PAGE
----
“I don’t!”

“You must allow Giovanna her dignity and the plain means to live,” said Mother Crispina.

Konrad gazed at Henryk, who slumped under a cloud of defeat, his lips set in stony distaste. No, this parley was not at all the mission, as Ludovic had set them to it—that of advising Andreas in arms, standing as his right and left pillars against machinations. The machinations were something of legend, but those encountered here had been…

A stubbornness, he decided. A disinclination to change their court for a Hungarian one, that subtly coloured all dealings. Matteo, the others… Amadeo…? No, Brother Adamo. The woman, the prioress… But she was not important. Their faces were serene and gentle, as though prayer came over them in course of nature, when speech had ended.

As his mind chewed on this dilemma, a sudden light shone, and Konrad said: “Brother Matteo, you have your demands determined. You have sorted all this with Giovanna.”

“I shall retake my old title, of Duchess of Calabria, and all revenues due to the estates are mine, but also, for my retirement and withdrawal, and does your suit to the Pope succeed, for that I do surrender all rights as wife… That therefore you, Andreas, being free to marry to your advantage, I must be free in the same wise to marry, and you must relinquish your right as King to pledge me whatsoever, but give weight of law to my own preference. Further, you will secure to me a sum of three thousand florins per annum…”

Giovanna gave Andreas a hard look, and a harder one to Henryk, who had stirred at the naming of this sum.

Brother Matteo cleared his throat. This was the sort of noise meant to call a thing to mind, and Andreas guessed what his wife’s counsellor would say.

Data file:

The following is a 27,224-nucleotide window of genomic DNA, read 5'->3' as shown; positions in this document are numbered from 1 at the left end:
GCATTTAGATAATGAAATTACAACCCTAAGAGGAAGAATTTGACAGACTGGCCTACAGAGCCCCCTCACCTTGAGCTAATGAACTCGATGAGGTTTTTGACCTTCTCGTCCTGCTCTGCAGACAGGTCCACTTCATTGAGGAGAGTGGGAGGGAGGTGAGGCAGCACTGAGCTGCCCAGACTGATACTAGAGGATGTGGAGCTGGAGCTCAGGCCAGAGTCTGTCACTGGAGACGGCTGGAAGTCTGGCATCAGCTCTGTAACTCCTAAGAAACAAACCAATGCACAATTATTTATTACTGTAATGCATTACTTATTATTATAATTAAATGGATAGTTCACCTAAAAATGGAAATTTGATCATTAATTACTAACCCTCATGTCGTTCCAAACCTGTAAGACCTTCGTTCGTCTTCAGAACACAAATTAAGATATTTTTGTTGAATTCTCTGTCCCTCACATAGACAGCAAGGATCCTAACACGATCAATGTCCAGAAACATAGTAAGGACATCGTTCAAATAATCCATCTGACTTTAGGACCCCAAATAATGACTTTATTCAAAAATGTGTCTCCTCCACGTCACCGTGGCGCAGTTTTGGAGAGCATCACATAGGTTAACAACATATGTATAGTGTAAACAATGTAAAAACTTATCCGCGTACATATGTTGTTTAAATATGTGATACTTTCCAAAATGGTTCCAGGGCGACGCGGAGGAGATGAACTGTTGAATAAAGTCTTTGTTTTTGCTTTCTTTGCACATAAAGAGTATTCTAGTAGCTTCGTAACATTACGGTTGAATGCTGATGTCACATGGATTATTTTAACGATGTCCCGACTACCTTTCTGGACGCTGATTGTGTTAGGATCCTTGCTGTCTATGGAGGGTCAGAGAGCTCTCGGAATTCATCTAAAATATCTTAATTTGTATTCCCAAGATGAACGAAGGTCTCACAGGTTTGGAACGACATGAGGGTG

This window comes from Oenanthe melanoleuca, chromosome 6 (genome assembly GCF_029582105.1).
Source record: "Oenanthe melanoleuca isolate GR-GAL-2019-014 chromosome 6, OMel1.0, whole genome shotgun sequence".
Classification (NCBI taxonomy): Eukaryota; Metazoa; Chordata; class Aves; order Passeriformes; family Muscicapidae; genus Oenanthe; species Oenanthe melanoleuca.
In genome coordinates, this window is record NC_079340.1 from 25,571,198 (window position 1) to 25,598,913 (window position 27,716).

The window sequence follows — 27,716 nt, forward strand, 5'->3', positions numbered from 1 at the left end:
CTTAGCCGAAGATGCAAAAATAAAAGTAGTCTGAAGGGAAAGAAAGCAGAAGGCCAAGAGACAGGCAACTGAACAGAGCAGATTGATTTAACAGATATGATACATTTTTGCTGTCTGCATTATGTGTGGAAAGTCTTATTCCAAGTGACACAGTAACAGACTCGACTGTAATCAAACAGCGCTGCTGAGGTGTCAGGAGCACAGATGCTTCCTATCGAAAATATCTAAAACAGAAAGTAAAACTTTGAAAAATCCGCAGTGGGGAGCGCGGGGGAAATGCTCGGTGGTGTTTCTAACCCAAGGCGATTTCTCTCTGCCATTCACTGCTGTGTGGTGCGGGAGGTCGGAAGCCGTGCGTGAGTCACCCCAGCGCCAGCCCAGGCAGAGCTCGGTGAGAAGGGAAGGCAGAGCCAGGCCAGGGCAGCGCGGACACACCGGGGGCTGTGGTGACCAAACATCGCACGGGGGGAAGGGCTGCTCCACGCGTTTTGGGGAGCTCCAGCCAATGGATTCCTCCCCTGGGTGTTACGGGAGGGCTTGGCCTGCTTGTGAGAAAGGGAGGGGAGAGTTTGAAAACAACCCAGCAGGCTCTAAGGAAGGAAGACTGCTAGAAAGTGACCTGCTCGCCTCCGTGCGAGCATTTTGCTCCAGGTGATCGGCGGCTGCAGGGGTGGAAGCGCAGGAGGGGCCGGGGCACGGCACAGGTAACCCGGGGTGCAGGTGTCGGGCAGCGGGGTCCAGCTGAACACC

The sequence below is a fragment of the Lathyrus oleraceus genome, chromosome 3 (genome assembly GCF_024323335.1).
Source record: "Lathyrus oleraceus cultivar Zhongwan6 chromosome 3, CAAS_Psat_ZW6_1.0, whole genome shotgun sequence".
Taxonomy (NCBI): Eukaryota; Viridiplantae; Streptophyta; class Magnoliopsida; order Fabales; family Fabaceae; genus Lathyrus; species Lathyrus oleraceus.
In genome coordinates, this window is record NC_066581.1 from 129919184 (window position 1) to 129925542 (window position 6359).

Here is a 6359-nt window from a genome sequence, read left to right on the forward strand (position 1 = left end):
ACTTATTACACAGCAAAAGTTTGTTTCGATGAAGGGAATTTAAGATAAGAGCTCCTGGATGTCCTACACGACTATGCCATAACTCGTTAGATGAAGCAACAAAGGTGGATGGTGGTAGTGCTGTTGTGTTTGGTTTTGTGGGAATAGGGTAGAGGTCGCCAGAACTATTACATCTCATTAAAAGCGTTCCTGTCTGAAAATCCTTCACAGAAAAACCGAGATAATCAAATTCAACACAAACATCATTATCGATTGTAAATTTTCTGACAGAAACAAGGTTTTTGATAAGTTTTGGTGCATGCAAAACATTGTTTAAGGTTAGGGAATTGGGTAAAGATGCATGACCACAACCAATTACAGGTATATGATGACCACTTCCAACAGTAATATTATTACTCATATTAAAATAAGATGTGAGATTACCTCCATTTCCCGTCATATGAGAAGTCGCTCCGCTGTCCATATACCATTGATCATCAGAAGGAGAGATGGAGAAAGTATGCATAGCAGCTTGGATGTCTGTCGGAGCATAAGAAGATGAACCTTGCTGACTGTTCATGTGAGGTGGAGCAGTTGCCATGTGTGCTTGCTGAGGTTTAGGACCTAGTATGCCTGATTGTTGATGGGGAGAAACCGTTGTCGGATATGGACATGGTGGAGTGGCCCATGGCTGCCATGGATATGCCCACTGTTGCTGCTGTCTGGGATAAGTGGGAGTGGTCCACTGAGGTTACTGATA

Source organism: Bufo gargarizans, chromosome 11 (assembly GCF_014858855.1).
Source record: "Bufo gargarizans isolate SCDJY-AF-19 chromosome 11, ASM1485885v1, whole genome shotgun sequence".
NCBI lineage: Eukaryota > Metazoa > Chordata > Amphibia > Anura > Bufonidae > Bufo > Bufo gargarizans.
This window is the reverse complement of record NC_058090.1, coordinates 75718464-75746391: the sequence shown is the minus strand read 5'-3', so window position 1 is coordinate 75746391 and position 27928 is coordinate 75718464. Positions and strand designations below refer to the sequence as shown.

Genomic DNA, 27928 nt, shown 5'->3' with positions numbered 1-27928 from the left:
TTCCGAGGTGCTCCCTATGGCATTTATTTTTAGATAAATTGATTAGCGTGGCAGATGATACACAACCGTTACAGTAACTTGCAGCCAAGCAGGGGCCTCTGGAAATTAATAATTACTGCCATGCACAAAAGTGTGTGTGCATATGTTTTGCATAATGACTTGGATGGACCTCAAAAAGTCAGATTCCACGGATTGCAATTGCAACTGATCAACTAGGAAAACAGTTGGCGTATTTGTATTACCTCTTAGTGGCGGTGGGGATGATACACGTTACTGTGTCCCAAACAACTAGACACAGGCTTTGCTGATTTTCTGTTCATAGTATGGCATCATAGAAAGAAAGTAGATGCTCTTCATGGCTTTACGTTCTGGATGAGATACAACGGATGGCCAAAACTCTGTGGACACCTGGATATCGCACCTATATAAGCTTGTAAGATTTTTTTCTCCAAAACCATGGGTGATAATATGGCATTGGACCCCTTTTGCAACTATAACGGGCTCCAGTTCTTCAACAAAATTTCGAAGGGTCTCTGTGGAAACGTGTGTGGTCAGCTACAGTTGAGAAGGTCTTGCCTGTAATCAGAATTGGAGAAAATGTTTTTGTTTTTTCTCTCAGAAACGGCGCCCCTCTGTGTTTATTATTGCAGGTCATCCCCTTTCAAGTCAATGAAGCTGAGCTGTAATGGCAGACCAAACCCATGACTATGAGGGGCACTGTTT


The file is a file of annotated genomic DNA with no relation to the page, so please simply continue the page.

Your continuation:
“As Giovanna is a princess of the blood, and as she has not wronged but is herself wronged, you will not harm her with even the whisper of calumny. You will guard her against the ignominy of a life unsuited to her stature.”

“And you will pardon, and proclaim such on every street, and to the four corners of the kingdom, the men of my household.”

“I will never pardon Cabane! You will give me Cabane in exchange for these things.”

Andreas, for blurting his emotion, knew at once a doubt…that the gravity of parsing terms was anywhere within his grasp. Giovanna lowered her head and raised it.

Brother Matteo ordered the scribe to read what had been said among the persons present, hereafter to be named, on this day, the seventeenth of September, in the Lord’s year of 1344, the first of talks to settle matters of disunion between Andreas of Hungary, enthroned King of Naples, and Giovanna d’Anjou, in law regarded as wife to him…

 

 

She had meant him to suffer. Giovanna could speak this legal language; and coldly she had laid her cards…

Here I am too wise for you. Here I am too virtuous for you. Here I am too lofty for you.

Unease made Andreas lie on his hard bed hating her, where he had pitied her for a time.

 

 

 

 

 


 

Creative Commons photo of knight in armorThe Sword Decides! (part thirty-four)

 

 

 

 

 

 

 

 

 

 

 

 

 

 

 

 

(The Sword Decides!, 1908, Marjorie Bowen; edit and original material, 2021, Stephanie Foster)

 

 

 

%d bloggers like this: